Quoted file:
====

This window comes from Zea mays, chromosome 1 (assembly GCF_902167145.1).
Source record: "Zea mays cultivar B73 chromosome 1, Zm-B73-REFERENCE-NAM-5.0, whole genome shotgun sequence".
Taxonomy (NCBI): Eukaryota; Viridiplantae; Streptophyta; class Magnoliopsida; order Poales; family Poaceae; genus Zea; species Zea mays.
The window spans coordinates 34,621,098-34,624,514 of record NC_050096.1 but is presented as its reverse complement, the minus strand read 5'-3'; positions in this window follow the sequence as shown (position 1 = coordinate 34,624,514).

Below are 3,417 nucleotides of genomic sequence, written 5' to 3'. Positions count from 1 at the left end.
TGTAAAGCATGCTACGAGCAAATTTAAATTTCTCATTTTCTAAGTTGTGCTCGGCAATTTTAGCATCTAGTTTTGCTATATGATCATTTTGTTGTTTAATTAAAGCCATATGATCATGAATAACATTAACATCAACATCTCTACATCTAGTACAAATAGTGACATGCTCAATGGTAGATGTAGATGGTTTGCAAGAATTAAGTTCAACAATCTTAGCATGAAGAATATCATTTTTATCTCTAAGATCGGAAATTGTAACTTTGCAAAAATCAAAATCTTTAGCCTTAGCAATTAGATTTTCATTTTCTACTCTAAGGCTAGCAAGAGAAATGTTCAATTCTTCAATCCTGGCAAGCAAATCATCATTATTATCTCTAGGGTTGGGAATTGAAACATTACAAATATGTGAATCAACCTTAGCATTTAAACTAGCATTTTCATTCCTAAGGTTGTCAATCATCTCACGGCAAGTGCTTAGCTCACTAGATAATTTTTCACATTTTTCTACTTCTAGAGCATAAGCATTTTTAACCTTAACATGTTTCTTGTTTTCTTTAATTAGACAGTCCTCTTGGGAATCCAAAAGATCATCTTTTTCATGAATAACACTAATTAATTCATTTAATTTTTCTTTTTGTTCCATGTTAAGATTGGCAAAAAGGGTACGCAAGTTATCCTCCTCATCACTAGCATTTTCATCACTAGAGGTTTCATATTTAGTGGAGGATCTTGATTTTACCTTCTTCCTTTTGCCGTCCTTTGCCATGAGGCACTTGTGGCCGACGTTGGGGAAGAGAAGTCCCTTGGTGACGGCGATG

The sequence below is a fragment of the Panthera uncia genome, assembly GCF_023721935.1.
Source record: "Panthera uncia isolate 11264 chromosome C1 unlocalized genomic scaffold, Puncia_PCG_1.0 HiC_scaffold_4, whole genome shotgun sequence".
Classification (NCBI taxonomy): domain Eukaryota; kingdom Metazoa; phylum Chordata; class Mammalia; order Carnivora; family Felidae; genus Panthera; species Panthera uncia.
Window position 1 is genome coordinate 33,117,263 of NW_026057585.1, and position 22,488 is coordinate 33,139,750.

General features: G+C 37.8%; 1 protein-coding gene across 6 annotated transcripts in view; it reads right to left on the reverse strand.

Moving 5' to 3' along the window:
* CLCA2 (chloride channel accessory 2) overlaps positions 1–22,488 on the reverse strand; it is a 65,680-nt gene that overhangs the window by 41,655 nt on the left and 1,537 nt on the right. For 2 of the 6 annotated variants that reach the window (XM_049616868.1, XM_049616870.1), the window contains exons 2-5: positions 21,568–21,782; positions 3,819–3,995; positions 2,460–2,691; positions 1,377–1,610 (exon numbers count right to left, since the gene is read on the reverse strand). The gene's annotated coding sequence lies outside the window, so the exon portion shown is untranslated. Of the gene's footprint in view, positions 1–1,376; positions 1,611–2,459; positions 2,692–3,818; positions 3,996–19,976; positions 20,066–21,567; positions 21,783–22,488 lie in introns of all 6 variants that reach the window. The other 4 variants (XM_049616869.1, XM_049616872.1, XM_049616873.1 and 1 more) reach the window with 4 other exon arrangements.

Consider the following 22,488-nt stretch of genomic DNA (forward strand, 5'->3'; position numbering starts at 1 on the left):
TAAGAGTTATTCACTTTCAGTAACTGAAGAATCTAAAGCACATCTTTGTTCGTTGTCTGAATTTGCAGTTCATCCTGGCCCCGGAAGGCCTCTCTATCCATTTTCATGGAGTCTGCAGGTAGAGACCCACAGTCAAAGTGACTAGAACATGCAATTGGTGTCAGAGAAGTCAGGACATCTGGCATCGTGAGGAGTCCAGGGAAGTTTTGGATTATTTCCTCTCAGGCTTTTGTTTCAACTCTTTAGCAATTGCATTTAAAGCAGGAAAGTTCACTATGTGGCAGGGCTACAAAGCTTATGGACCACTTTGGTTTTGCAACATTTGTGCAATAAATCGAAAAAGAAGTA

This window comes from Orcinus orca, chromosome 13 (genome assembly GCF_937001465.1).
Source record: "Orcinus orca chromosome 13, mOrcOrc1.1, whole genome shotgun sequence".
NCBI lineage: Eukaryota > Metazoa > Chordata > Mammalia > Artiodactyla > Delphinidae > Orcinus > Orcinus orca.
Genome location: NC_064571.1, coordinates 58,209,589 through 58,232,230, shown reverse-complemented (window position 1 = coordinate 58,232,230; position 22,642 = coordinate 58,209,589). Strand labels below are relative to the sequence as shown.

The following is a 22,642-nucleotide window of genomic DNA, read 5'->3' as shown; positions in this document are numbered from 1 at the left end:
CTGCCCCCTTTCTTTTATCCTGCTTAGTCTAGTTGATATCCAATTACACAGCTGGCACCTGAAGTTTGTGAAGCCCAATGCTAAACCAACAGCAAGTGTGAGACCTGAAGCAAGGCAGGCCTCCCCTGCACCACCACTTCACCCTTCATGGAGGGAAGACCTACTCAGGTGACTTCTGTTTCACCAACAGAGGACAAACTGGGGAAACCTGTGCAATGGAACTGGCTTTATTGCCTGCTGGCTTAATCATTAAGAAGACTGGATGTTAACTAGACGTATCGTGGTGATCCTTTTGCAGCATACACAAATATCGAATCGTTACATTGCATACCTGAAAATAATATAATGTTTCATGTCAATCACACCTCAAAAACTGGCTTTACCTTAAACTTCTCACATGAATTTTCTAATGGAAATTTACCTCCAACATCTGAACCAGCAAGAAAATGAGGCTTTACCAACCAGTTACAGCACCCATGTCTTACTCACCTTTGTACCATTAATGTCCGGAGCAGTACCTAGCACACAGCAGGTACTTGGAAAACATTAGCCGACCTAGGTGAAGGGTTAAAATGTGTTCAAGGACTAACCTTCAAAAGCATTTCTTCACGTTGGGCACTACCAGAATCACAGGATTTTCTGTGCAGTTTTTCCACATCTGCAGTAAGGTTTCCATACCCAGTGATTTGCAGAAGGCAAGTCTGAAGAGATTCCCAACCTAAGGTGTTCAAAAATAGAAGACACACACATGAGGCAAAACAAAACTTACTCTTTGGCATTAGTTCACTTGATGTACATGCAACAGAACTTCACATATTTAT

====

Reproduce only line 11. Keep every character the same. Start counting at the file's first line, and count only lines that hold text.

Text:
General features: G+C 37.8%; 1 protein-coding gene across 6 annotated transcripts in view; it reads right to left on the reverse strand.